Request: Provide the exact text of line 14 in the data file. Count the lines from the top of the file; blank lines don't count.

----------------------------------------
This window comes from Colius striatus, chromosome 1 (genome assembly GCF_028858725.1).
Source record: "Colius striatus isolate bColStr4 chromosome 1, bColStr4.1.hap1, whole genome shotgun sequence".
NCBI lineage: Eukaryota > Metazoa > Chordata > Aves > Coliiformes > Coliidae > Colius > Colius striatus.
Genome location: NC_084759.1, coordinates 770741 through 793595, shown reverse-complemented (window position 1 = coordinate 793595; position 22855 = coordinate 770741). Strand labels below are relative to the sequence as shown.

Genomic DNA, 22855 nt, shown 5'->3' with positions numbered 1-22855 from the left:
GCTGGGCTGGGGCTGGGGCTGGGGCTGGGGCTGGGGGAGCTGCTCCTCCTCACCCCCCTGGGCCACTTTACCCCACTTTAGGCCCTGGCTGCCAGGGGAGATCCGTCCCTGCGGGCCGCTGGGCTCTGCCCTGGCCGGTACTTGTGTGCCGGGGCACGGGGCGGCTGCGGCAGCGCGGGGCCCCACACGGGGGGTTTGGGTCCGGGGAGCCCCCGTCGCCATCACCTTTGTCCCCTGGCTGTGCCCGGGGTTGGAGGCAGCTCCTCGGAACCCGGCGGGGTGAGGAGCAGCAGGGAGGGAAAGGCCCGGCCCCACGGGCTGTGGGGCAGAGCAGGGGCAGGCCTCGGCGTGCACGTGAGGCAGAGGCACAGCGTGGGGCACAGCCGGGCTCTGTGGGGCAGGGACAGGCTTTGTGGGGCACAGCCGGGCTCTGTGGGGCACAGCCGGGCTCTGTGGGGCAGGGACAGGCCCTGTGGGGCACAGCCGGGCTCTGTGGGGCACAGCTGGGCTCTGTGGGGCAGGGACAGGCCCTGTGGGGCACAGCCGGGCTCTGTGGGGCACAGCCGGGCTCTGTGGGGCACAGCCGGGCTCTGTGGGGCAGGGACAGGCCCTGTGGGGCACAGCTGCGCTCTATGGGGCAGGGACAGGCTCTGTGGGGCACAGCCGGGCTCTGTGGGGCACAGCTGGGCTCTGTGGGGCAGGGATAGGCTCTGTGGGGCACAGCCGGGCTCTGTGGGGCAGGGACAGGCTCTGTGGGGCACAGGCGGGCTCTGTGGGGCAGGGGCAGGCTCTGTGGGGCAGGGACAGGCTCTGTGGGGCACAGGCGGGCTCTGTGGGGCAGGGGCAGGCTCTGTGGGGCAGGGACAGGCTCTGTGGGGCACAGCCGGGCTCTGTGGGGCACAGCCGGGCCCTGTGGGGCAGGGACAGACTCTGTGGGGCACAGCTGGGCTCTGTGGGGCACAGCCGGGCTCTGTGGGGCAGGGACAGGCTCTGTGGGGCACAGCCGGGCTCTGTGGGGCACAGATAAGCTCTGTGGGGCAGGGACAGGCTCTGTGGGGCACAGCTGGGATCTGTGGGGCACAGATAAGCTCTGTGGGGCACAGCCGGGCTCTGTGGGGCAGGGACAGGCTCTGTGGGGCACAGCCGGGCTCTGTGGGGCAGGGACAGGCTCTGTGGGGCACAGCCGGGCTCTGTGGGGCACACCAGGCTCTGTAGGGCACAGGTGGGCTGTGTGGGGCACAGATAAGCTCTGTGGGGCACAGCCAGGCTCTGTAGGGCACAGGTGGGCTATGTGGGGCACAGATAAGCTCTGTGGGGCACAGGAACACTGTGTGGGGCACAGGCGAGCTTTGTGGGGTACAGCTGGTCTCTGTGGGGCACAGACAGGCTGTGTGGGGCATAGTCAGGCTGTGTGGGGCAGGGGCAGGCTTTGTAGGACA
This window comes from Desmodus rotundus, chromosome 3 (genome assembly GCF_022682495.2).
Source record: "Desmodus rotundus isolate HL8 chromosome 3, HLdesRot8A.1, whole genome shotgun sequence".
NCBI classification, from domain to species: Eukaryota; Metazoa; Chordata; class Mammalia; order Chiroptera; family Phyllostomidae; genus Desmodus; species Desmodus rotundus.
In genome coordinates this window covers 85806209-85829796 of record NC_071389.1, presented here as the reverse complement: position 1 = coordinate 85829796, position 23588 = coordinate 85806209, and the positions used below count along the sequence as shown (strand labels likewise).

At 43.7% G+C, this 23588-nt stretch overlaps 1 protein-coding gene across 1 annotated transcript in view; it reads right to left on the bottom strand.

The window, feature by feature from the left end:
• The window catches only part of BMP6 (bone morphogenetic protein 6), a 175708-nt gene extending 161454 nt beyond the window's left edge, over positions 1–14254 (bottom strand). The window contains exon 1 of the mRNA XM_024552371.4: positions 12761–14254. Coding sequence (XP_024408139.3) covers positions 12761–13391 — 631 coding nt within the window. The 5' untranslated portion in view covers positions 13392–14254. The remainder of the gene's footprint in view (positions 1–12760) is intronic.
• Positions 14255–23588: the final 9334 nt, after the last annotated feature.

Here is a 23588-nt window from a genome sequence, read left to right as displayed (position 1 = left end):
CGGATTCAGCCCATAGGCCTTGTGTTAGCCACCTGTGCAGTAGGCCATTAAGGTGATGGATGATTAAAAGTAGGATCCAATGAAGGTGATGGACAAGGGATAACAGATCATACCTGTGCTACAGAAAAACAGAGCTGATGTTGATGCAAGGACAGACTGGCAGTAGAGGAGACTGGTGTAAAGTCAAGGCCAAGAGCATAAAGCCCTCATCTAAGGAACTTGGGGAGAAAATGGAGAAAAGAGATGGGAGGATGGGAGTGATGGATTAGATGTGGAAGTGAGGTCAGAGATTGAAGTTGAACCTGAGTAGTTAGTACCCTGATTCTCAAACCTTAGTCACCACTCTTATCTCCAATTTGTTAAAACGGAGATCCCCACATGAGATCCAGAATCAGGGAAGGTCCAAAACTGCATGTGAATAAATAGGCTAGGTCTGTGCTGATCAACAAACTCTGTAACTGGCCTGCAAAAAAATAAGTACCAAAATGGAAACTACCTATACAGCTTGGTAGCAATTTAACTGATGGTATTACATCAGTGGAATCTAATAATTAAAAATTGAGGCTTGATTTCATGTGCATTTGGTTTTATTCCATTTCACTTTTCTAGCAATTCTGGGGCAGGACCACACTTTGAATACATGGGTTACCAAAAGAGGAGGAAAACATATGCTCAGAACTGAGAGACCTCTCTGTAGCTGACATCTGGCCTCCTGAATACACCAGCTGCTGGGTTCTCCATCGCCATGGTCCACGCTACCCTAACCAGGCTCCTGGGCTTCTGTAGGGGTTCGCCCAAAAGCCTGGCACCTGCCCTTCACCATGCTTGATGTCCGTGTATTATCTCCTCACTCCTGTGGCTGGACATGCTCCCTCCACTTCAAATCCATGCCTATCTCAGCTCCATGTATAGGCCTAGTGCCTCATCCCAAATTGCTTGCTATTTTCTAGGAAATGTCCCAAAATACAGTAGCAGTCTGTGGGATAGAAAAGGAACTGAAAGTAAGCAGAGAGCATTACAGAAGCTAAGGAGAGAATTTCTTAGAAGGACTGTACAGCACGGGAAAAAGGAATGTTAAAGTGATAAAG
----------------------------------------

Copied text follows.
• Positions 14255–23588: the final 9334 nt, after the last annotated feature.